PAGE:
Introverts post pandemic

Introverts post pandemic

At the start of the COVID-19 Lockdown there were a lot of memes and jokes about being an introvert. This one was one of my favorites:

‘Social distancing.’ Please, I’ve been training for a pandemic my entire life. Introverts rise up, we’re finally valid!

And like all memes and jokes, there was some truth there. It was a lot easier for introverts to stay at home and limit social interactions. My teenage kiddos handled lockdown very differently. One was fine to stay at home and game online with friends. The other desperately needed social interactions. We navigated the best that we could as parents weighing the risk/benefits.

Then the world opened back up again. Once briefly in the summer of 2021, and that peek back into the world was actually fun for me. I remember taking a trip to Asheville with the husband. NO MASKS, dinner and drinks outside in the mountain air. I actually felt safe doing all of those things…. and then it was no more. By the time we were trying to plan our Christmas travels, we were back to no airline travel (for us) and the Omicron variant was heading to us with full force. Defeated, we were double vaccinated and planning a trip to Kiawah Island for the holidays because we could drive there. I met up with a friend from undergrad, and we shivered by the beautiful river view while catching up because hanging out inside was not an option for either of us. I truly think that fake reopening impacted me more than I was willing to admit. To know it could go away again was just too much.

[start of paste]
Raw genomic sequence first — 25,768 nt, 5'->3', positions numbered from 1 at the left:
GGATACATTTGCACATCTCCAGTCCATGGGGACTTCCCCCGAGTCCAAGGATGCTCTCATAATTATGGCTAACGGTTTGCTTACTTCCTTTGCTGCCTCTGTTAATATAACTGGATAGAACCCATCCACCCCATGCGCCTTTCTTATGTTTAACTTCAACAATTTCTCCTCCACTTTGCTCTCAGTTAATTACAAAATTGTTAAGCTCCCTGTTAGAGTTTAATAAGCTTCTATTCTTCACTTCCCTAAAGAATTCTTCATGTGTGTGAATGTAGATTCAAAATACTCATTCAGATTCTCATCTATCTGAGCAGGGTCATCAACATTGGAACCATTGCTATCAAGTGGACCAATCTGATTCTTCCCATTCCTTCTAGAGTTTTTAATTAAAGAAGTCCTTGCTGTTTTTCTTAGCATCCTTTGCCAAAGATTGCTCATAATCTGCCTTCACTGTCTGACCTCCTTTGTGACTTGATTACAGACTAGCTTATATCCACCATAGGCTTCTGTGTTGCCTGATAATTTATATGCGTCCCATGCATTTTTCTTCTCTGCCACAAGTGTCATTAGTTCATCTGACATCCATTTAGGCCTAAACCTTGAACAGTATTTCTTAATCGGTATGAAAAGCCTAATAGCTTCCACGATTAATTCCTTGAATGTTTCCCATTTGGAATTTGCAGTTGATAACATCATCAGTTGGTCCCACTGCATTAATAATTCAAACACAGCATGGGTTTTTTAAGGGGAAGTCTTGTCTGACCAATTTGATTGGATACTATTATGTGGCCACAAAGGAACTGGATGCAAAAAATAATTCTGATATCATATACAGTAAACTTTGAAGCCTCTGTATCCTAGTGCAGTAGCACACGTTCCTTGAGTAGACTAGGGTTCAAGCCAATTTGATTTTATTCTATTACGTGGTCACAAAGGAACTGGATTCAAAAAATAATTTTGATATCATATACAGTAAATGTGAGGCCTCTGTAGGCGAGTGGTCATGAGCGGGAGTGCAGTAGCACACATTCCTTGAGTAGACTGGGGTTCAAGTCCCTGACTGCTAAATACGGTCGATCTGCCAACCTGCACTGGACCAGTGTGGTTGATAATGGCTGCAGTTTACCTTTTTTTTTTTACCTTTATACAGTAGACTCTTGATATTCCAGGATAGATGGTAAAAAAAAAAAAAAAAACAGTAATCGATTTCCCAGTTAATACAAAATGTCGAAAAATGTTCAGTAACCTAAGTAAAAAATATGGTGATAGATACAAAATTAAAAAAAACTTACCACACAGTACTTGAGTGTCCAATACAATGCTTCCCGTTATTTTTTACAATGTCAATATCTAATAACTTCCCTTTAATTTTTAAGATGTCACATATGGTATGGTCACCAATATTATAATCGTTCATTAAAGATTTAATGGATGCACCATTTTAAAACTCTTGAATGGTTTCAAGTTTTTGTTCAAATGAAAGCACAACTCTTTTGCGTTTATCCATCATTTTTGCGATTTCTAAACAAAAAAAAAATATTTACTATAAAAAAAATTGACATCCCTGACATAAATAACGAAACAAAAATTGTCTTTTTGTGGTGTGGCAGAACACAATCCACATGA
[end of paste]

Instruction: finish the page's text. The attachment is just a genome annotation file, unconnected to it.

I have always been an introvert, but before the pandemic I would have called myself a social introvert. I liked being around people, but that time to recharge was needed. After the pandemic, I am not sure what I am or what to call myself. I asked like minded friends on social media, and most responded in ways that felt validating. There were few take aways that resonated with me:

Being social post pandemic, I was more selective. I agree with this wholeheartedly and think age might also be a factor. When we are younger (especially women), I think we say “yes” to social activities because we feel like we have to (women are more often pleasers in the social world). COVID allowed us to say no with a damn good excuse and that felt good to us introverts. For me, post pandemic, when I do say yes to a social engagement, I have fun when I am there, but the exhaustion after is HUGE. That need to recharge as a social introvert takes a lot more time.

How does menopause play into being a post pandemic introvert? Are we more tired because of menopause, which makes us more likely to decline social engagements? The menopause fatigue is probably another blog post in it of itself.

With our recent move to a new state where I only know a few people, I am making it a rule of at least one social engagement per week. Just one. It doesn’t have to be a big party or anything, just doing at least one thing social with at least one other person who is not a family member or an animal (don’t judge extrovert friends, this will take some effort). For me, this feels like a good balance of trying to “get out there” but also honoring the fact that I am a very different person post pandemic. I want to honor those feelings, but also not hermit myself at The Chicken Creek Compound the next 4 years. I learned while writing and editing my dissertation that setting goals helps me stay accountable (I literally denied myself fried popcorn shrimp and french fries that one Friday night because I did not finishing editing that last damn chapter) so I feel good with my plan to get back out into the world in a way that works for 50 year old me.

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